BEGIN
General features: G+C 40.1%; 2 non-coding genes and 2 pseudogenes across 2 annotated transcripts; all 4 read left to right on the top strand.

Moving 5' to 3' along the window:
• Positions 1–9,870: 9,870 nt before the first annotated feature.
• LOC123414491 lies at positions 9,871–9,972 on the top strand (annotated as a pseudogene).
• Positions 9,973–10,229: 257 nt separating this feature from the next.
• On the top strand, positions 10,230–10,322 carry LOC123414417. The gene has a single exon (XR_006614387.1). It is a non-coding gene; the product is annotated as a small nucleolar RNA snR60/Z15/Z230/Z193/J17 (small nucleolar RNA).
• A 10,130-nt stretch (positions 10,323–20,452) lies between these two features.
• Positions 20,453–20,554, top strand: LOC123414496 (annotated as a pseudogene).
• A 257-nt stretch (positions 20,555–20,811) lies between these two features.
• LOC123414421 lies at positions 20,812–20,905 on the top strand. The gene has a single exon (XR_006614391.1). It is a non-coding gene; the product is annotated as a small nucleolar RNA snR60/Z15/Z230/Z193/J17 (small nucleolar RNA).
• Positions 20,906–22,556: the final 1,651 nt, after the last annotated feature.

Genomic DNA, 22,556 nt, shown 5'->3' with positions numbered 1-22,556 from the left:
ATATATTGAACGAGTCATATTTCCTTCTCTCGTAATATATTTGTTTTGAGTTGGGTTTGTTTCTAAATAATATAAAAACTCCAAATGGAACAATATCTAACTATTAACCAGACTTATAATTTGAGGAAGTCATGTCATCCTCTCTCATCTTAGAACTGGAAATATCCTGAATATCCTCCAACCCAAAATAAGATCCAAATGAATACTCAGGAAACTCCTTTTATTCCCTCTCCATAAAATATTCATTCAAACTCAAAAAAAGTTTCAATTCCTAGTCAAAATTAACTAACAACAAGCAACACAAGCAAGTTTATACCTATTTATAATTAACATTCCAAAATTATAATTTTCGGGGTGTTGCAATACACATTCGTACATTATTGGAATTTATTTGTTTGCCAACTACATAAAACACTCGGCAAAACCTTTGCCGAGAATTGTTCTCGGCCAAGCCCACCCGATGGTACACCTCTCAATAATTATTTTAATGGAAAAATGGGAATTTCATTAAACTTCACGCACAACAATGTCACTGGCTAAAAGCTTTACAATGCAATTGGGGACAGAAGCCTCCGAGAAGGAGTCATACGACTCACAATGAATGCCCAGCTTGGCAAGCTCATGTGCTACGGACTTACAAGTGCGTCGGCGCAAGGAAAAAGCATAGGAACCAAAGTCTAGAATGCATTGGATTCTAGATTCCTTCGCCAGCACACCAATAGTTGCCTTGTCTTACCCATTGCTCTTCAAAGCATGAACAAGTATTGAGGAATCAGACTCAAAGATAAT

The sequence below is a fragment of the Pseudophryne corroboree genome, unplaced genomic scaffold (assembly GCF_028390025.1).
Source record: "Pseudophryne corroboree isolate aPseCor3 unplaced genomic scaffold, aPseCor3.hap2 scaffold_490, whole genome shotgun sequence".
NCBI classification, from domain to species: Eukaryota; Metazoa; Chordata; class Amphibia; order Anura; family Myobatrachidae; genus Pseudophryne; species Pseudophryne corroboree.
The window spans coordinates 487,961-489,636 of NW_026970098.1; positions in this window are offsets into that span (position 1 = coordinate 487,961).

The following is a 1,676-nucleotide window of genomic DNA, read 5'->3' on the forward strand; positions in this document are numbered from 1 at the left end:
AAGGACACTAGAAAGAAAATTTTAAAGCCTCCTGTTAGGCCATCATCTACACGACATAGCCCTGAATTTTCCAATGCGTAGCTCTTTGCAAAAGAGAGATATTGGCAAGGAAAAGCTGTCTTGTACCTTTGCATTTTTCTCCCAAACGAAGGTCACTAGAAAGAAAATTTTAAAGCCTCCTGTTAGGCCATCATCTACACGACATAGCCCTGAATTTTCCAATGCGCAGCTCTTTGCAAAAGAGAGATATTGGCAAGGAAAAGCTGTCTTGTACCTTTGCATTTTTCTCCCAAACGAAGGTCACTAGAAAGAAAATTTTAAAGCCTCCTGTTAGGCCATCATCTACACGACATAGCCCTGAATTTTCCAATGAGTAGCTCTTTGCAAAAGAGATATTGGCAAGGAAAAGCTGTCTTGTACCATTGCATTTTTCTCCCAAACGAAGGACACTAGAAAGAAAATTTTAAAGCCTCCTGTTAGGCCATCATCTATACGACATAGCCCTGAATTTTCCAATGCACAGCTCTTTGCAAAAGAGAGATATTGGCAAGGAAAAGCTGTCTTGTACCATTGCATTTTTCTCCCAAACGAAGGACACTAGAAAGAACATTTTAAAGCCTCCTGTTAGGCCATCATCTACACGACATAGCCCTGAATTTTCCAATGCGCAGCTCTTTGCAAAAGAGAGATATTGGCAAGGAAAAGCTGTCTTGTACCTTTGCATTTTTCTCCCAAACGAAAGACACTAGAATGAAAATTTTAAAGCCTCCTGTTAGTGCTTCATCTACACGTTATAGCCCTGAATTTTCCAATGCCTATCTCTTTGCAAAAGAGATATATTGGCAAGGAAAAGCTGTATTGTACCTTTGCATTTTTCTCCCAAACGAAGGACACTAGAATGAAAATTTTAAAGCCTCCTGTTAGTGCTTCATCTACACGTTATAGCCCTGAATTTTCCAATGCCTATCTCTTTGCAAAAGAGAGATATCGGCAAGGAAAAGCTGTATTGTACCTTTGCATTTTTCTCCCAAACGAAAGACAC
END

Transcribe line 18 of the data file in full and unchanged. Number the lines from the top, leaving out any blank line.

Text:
The following is a 1,676-nucleotide window of genomic DNA, read 5'->3' on the forward strand; positions in this document are numbered from 1 at the left end: